Tears come to my eyes when I think of thee, why is that so? The body goes numb, theres a shiver down my spine, my heart feels like something is pulling it, the mind feels fresh, whilst dryness takes the breath. Why is this so Master, beloved Waheguru?
I am not even worthy of being the dirt on the shoes of the slaves of the slaves of Waheguru.
We only pray to you waheguru when we need your help and how great you are waheguru that you still come to my aid! I only use you, yet you help me when im in great trouble.
Thankyou Waheguru ji, Thankyou.
You gave me life, thankyou.
You gave me a way of life, thankyou.
You gave me your name, thankyou.
You give me everything I need and want, thankyou.
You give, you take, thankyou.
Yet we dont say thankyou, thankyou for everything Waheguruji.
Im such a fool, you have shown me the way, yet I am still blind.
You have given me your word, yet I am still deaf.
You have told me what to say, yet I am still dumb.
You have told me how to live, yet I am still paralyzed.
Some call you Ram, some call you Allah, some call you Lord, I call you all.
Please help me find you, otherwise this life will be wasted! Who knows how many I have wasted already!?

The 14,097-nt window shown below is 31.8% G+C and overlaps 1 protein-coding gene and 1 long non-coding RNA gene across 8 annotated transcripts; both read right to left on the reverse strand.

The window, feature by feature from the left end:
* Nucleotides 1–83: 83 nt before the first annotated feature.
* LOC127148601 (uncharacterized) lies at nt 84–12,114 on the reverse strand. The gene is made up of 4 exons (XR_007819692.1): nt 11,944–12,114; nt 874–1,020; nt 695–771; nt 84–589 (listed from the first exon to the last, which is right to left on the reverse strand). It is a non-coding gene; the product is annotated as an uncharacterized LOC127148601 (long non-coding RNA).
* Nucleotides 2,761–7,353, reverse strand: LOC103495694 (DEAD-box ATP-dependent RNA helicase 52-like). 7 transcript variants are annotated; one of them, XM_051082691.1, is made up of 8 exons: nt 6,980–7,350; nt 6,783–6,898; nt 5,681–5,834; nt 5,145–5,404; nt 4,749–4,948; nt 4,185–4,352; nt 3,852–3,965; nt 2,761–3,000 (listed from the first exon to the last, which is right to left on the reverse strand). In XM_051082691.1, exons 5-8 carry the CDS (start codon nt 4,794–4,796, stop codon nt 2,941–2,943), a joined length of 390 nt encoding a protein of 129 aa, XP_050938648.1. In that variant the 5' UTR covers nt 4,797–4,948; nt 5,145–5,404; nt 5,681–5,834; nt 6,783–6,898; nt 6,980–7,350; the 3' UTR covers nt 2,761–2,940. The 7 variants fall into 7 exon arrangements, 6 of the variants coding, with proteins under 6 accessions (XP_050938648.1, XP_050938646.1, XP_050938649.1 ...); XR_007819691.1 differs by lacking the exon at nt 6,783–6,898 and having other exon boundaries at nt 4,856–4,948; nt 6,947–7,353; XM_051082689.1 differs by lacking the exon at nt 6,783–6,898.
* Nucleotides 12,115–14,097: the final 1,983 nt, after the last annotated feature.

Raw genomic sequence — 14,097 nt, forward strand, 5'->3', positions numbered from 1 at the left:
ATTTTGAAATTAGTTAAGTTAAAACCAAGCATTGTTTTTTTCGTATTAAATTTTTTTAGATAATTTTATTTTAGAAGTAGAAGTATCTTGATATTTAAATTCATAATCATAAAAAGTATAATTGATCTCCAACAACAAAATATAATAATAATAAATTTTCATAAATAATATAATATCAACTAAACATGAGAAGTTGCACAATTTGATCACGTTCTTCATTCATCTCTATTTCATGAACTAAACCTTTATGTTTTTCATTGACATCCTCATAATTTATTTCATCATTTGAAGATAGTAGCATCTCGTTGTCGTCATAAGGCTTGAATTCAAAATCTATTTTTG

Give me strength so I can destroy the 5 sins which pollute my mind, body and soul. Those sins which keep me away from thee. Make me fearless, show me love, make me walk the path Nanak has set out.
Your great, yet I dont appreciate you! I ignore you, say ill words to others, I have time for everything apart from you, I dont think of you, yet your so great that you wait for me to say hello, bye, goodmorning, goodnight. You never think bad of me, you say theres always tommorrow, yet I still dissappoint thee, how great you must be to wait for an idiot like me! Waheguru!
Poor is a King without you. Rich is a beggar with you.
Childless is a mother without you.
Dry is the water without you.
Cold is the sun without you.
Love is hate without you.
Heaven is hell without you.
Life is death without you.